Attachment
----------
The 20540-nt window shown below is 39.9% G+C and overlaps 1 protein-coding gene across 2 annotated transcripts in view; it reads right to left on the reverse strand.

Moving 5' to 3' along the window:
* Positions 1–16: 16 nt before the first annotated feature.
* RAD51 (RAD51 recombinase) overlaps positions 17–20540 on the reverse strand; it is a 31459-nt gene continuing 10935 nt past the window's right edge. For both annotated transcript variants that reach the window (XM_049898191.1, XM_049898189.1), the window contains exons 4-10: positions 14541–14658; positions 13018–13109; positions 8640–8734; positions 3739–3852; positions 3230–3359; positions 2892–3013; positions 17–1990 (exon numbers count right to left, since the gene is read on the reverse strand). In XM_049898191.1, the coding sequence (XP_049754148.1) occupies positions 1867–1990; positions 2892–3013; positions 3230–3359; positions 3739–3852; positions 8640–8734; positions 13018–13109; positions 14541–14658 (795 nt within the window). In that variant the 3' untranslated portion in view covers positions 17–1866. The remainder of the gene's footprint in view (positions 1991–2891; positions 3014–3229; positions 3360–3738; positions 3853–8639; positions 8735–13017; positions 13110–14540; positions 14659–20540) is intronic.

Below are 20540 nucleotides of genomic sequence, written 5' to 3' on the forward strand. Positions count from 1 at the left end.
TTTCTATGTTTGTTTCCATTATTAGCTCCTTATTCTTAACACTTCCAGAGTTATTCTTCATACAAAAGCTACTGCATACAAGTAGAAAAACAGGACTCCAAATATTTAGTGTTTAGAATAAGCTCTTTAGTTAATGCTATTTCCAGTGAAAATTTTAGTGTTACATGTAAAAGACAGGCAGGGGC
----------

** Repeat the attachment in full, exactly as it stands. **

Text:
The 20540-nt window shown below is 39.9% G+C and overlaps 1 protein-coding gene across 2 annotated transcripts in view; it reads right to left on the reverse strand.

Moving 5' to 3' along the window:
* Positions 1–16: 16 nt before the first annotated feature.
* RAD51 (RAD51 recombinase) overlaps positions 17–20540 on the reverse strand; it is a 31459-nt gene continuing 10935 nt past the window's right edge. For both annotated transcript variants that reach the window (XM_049898191.1, XM_049898189.1), the window contains exons 4-10: positions 14541–14658; positions 13018–13109; positions 8640–8734; positions 3739–3852; positions 3230–3359; positions 2892–3013; positions 17–1990 (exon numbers count right to left, since the gene is read on the reverse strand). In XM_049898191.1, the coding sequence (XP_049754148.1) occupies positions 1867–1990; positions 2892–3013; positions 3230–3359; positions 3739–3852; positions 8640–8734; positions 13018–13109; positions 14541–14658 (795 nt within the window). In that variant the 3' untranslated portion in view covers positions 17–1866. The remainder of the gene's footprint in view (positions 1991–2891; positions 3014–3229; positions 3360–3738; positions 3853–8639; positions 8735–13017; positions 13110–14540; positions 14659–20540) is intronic.

Below are 20540 nucleotides of genomic sequence, written 5' to 3' on the forward strand. Positions count from 1 at the left end.
TTTCTATGTTTGTTTCCATTATTAGCTCCTTATTCTTAACACTTCCAGAGTTATTCTTCATACAAAAGCTACTGCATACAAGTAGAAAAACAGGACTCCAAATATTTAGTGTTTAGAATAAGCTCTTTAGTTAATGCTATTTCCAGTGAAAATTTTAGTGTTACATGTAAAAGACAGGCAGGGGC